By now, most people have heard that content is important.
Even more important, in my view, is content strategy. After all, without strategy, you’re putting things out there with little rhyme or reason and crossing your fingers that something sticks.
What’s interesting about content strategy for me is how deep, complex and forward-thinking it has to be in order to succeed, particularly in the digital space. It requires the merging of age-old philosophies about storytelling with data-driven insights about user behavior and business objectives.
Since it is such a complex topic, content strategy is something that I like to re-learn from time to time, mostly to ensure that our content audit is as comprehensive and effective as possible. So, I figured a good way to kick off 2016 might to be to get reacquainted with tried-and-true ideas in this area.
What is content strategy?
Okay, first things first – what is content strategy?
Here’s a good definition by Adria Saracino and Hannah Smith:
A content strategy is the high-level vision that guides future content development to deliver against a specific business objective.
(If you want to read more about the topic, Hannah shares some ideas over the Distilled blog in this post: What is Content Strategy?).
With that in mind, here are some important ideas to consider when creating content strategies.
1. Know where the company is going and how content will contribute to that vision.
A company’s vision is foundational in so many ways when growing a business, and its impact on content strategy should be equally strong. One of the things brought up in Moz’s guide to content marketing is that it’s important to have a vision for where a company aspires to be when you’re creating its content strategy.
Content strategy is one of those aspects of a business that really needs an eye to the future, not least of which because it’s largely agreed that content is something that’s important now and will continue to be in the future. Adopting a vision-centric perspective makes it more likely that a company will produce work that serves them well into the future.
2. Become the authority.
Google likes authority. That’s an idea that Rhea Drysdale aptly drew attention to in her deck “Applying Digital Ethology to Content Strategy.”
She talks about how being authoritative doesn’t necessarily mean creating massive pieces of content, but rather developing something that matches the intent of your audience.
Sometimes it’s tempting to go big because there is evidence that longer posts get more links and shares. And sure, sometimes going bigger is the best approach. However, there are also times when going big for the sake of it might end up obfuscating an authoritative message.
So, how do we figure out what our authoritative content should be?
Starting on slide 72, Rhea outlines some ways we can observe customers in order to get a better understanding of what they value and how we as marketers can help respond to that value through content.
One tip that stood out to me was the idea that we should make sure content strategy is couched in terminology that is actually used by customers and seems likely to still be in use going forward. A quick look at Google trends can help uncover whether you might be creating content that seems irrelevant (and by extension, not particularly authoritative).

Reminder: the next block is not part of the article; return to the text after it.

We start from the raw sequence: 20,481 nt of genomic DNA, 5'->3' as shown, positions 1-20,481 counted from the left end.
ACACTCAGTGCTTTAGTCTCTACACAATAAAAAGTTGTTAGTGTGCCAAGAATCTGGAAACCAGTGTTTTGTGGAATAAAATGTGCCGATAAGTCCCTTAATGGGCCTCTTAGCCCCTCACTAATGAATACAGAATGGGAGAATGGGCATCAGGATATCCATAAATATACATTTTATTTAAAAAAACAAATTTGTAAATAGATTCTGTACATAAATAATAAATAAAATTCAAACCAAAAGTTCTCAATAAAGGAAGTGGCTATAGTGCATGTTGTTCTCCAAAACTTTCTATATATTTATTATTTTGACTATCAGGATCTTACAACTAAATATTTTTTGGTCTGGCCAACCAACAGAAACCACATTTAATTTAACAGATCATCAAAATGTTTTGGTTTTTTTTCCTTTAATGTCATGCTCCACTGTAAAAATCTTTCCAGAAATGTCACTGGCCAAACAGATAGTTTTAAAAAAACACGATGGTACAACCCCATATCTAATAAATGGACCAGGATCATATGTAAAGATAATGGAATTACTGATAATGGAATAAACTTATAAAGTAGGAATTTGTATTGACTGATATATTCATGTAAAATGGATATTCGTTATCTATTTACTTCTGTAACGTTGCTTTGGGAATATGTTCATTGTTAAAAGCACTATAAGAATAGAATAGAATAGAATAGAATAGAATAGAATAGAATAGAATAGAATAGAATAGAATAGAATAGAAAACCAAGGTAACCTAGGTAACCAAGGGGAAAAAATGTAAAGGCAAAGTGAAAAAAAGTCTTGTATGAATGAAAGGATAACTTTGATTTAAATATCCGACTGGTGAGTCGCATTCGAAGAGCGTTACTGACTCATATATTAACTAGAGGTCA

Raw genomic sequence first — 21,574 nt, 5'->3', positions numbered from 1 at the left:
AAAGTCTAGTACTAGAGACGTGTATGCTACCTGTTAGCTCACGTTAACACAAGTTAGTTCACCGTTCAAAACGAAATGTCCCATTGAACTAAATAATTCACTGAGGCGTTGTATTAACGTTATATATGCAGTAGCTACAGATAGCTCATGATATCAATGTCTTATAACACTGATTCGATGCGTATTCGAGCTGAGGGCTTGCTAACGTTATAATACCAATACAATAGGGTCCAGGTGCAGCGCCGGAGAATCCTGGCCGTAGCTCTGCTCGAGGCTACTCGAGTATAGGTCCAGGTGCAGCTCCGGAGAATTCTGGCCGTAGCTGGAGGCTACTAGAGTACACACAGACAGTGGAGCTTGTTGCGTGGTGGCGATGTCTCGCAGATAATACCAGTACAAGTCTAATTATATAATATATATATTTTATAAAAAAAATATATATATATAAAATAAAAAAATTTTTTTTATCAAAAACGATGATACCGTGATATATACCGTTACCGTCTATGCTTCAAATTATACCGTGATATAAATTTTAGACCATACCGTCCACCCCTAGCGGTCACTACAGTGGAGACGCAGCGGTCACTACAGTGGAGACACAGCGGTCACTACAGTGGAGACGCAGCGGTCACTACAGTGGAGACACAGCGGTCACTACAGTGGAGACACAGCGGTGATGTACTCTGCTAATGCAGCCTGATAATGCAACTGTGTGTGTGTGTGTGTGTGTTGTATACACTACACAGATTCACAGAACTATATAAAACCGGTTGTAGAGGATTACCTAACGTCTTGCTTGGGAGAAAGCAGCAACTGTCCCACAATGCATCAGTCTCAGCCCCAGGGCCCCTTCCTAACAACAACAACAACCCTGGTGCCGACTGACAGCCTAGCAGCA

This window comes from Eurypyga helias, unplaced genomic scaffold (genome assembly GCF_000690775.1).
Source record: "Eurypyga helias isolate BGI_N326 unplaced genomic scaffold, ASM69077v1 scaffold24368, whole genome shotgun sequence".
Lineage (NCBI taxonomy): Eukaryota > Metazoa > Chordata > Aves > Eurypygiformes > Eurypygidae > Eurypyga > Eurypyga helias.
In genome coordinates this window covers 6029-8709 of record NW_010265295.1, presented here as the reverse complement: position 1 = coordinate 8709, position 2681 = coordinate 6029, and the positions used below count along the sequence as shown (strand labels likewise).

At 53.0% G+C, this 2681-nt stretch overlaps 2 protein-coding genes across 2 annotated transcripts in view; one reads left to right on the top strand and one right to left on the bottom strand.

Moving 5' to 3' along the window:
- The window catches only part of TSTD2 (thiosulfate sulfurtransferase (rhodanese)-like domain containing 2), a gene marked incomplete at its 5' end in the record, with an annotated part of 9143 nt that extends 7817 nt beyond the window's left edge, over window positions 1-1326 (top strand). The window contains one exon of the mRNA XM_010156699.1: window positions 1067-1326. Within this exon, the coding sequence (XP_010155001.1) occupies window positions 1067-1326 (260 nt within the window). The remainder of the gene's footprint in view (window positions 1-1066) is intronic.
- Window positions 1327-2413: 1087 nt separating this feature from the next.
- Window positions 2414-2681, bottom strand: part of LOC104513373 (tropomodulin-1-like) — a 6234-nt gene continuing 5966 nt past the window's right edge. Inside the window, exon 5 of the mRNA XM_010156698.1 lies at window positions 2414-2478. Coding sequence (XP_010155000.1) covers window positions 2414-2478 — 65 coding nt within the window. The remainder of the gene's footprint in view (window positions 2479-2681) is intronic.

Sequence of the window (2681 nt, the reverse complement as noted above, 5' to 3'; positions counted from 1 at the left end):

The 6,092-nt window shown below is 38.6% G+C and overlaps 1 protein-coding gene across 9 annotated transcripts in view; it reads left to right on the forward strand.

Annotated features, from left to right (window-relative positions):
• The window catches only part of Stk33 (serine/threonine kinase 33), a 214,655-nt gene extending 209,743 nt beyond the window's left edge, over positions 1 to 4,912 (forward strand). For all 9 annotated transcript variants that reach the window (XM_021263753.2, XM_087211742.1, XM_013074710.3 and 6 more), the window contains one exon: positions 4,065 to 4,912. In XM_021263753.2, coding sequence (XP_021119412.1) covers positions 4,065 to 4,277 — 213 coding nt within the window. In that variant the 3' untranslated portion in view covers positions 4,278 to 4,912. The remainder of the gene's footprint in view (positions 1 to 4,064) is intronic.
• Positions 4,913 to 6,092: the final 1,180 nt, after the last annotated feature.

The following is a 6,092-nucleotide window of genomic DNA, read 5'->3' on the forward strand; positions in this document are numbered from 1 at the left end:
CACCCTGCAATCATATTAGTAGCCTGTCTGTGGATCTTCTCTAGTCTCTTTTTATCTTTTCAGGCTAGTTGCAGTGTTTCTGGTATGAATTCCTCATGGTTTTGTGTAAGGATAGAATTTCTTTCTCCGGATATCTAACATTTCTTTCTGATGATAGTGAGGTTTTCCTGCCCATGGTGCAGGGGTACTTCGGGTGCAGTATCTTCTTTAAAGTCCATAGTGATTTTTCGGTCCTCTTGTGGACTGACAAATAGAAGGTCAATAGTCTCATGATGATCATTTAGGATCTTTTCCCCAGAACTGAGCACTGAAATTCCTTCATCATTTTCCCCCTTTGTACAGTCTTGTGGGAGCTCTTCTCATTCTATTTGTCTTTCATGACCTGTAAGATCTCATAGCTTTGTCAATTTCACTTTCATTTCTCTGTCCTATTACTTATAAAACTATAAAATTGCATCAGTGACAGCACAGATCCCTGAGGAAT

This is an example of one of those big-picture things that can be easy to overlook when you’re digging through the details of a big marketing campaign.
3. Consider using the 70/20/10 rule when designing content strategy.
Coca-Cola structures content development so that 70% of content is low risk, 20% is more innovative, and 10% is high risk. (I learned about this idea from a member of the Portent staff in this blog post. The CEO of Portent, Ian Laurie, follows a very similar philosophy when recommending on-site content.)
Here’s a screenshot based off of the message shared by Jonathan Mildenhall, former Vice President of Global Advertising Strategy and Creative Excellence at Coca-Cola. (He works for AirBnb now.)
How Coca-Cola Approaches Content Creation
The value of creating innovative and high-risk content is that it gives you a chance to engage more deeply with your audience. Additionally, creating high-risk content is a valuable learning opportunity. It can teach you what flops; you may also develop unique, compelling ideas that really take off and eventually find a home in the lower-risk categories.
4. Use competitive research to overcome resistance about content.
There are a lot of different ideas about how to use competitive research and the extent to which it should be conducted. In “How to Create a Content Strategy (In Only 652 Steps),” Ian Laurie says that he rarely does deep competitive analysis, but that he has found competitive research helpful when a competitor is doing something effectively and, unless your client changes their tune, they’re likely to be left in the dust.
To be clear, the idea here isn’t to swipe competitors’ ideas. Rather, the point is that gesturing to others’ strategies is a good way to underscore bigger ideas that may meet resistance. For example, you may get push-back for recommending the creation of content that isn’t explicitly marketing focused, but you can put those fears to rest a bit if you can prove that competitors are already doing that and it’s paying off.
Do you have any ideas about content strategy that you’re going to use a lot in 2016? We’d love to hear about them.